Just a Theory

By David E. Wheeler

Posts about DBD::SQLite

Add Regular Expression Operator to SQLite

As I discussed a couple of months ago, DBD::SQLite exposes the SQLite sqlite3_create_function() API for adding Pure-Perl functions and aggregates to SQLite on a per-connection basis. This is cool, but in perusing the SQLite expression documentation, I came across this gem:

The REGEXP operator is a special syntax for the regexp() user function. No regexp() user function is defined by default and so use of the REGEXP operator will normally result in an error message. If a user-defined function named “regexp” is defined at run-time, that function will be called in order to implement the REGEXP operator.

Well hell! I thought. I can do that!

In a brief search, I could find no further documentation of this feature, but all it took was a little experimentation to figure it out. The regexp() function should expect two arguments. The first is the regular expression, and the second is the value to match. So it can be added to DBD::SQLite like this:

$dbh = DBI->connect('dbi:SQLite:dbfile=test.db');
$dbh->func('regexp', 2, sub {
    my ($regex, $string) = @_;
    return $string =~ /$regex/;
}, 'create_function');

Yep, that’s it! Now, I have my own module for handling database connections, and I wanted to make sure that all of my custom functions are always present, every time I connect to the database. In a mod_perl environment, you can end up with a lot of connections, and a single process has the potential disconnect and reconnect more than once (due to exceptions thrown by the database and whatnot). The easiest way to ensure that the functions are always there as soon as you connect and every time you connect, I learned thanks to a tip from Tim Bunce, is to subclass the DBI and implement a connected() method. Here’s what it looks like:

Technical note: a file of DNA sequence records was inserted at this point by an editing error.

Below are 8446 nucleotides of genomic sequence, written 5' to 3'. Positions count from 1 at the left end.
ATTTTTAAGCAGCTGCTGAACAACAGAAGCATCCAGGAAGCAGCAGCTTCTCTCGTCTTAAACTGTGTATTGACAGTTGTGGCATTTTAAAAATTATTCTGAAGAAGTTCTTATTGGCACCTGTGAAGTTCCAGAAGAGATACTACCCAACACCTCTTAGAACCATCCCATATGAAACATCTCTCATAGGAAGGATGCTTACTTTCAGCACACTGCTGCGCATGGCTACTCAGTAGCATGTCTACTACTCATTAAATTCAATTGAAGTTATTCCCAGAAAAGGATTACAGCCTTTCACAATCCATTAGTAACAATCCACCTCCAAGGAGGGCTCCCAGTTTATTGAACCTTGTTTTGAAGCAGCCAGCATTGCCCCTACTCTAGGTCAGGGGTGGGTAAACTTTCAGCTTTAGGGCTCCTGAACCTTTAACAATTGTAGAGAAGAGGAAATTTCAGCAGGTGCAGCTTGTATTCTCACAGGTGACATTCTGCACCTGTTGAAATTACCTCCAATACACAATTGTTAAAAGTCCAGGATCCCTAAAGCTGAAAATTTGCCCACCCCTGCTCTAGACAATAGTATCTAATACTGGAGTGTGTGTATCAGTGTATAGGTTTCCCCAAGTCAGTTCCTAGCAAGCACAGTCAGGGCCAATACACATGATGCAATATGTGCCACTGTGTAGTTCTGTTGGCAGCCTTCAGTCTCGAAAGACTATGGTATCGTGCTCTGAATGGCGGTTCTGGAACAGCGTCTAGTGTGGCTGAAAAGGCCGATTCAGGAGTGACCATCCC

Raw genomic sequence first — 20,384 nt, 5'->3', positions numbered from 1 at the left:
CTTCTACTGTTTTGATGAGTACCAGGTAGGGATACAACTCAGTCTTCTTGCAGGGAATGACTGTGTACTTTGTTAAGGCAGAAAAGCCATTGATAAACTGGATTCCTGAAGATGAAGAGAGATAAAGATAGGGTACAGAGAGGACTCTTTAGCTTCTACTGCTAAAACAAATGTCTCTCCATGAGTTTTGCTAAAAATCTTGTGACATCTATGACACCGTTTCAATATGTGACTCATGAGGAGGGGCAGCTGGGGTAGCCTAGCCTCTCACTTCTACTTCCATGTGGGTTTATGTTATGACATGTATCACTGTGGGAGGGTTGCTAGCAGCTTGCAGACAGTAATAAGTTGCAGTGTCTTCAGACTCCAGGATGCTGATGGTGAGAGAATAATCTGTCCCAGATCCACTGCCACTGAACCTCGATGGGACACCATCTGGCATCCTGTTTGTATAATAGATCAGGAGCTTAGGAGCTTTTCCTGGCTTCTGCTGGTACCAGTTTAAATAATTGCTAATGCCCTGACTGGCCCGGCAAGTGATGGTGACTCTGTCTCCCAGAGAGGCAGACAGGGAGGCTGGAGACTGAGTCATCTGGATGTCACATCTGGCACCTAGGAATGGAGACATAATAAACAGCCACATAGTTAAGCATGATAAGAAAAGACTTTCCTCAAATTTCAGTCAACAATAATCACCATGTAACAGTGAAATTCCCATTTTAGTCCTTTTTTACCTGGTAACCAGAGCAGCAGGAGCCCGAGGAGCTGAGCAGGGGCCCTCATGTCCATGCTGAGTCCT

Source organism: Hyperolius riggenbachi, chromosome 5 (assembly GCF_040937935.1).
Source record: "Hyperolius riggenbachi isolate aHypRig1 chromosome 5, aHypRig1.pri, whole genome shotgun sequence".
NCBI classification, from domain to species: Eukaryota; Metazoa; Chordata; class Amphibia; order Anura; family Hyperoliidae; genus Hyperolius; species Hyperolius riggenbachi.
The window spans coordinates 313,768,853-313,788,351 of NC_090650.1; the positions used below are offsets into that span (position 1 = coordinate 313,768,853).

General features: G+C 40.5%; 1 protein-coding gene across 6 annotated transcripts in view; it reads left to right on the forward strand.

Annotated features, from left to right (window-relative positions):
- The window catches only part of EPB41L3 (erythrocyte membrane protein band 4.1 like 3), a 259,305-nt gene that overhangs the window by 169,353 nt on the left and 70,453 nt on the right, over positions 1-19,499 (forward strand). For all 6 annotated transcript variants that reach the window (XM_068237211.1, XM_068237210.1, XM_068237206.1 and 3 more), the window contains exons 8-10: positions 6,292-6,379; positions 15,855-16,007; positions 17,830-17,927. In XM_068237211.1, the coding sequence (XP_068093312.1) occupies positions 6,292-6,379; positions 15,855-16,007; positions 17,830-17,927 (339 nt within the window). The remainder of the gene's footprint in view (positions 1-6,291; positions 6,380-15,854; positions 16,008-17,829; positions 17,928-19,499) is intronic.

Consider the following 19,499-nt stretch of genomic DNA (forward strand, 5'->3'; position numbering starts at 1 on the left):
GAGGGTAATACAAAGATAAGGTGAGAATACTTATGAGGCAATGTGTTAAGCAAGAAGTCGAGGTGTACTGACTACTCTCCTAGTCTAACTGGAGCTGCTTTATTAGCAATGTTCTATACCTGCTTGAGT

package MyApp::SQLite;
use base 'DBI';

package MyApp::SQLite::st;
use base 'DBI::st';

package MyApp::SQLite::db;
use base 'DBI::db';

sub connected {
    my $dbh = shift;
    # Add regexp function.
    $dbh->func('regexp', 2, sub {
        my ($regex, $string) = @_;
        return $string =~ /$regex/;
    }, 'create_function');

So how does this work? Here’s a quick app I wrote to demonstrate the use of the REGEXP expression in SQLite using Perl regular expressions:

#!/usr/bin/perl -w

use strict;

my $dbfile = shift || die "Usage: $0 db_file\n";
my $dbh = MyApp::SQLite->connect(
    "dbi:SQLite:dbname=$dbfile", '', '',
        RaiseError  => 1,
        PrintError  => 0,

    $dbh->do('DROP TABLE try');

$dbh->do('CREATE TABLE try (a TEXT)');

my $ins = $dbh->prepare('INSERT INTO try (a) VALUES (?)');
for my $val (qw(foo bar bat woo oop craw)) {

my $sel = $dbh->prepare('SELECT a FROM try WHERE a REGEXP ?');

for my $regex (qw( ^b a w?oop?)) {
    print "'$regex' matches:\n  ";
    print join "\n  " =>
        @{ $dbh->selectcol_arrayref($sel, undef, $regex) };
    print "\n\n";

This script outputs:

'^b' matches:

'a' matches:

'w?oop?' matches:

Pretty slick, no? I wonder if it’d make sense for DBD::SQLite to add the regexp() function itself, in C, using the Perl API, so that it’s just always available to DBD::SQLite apps?

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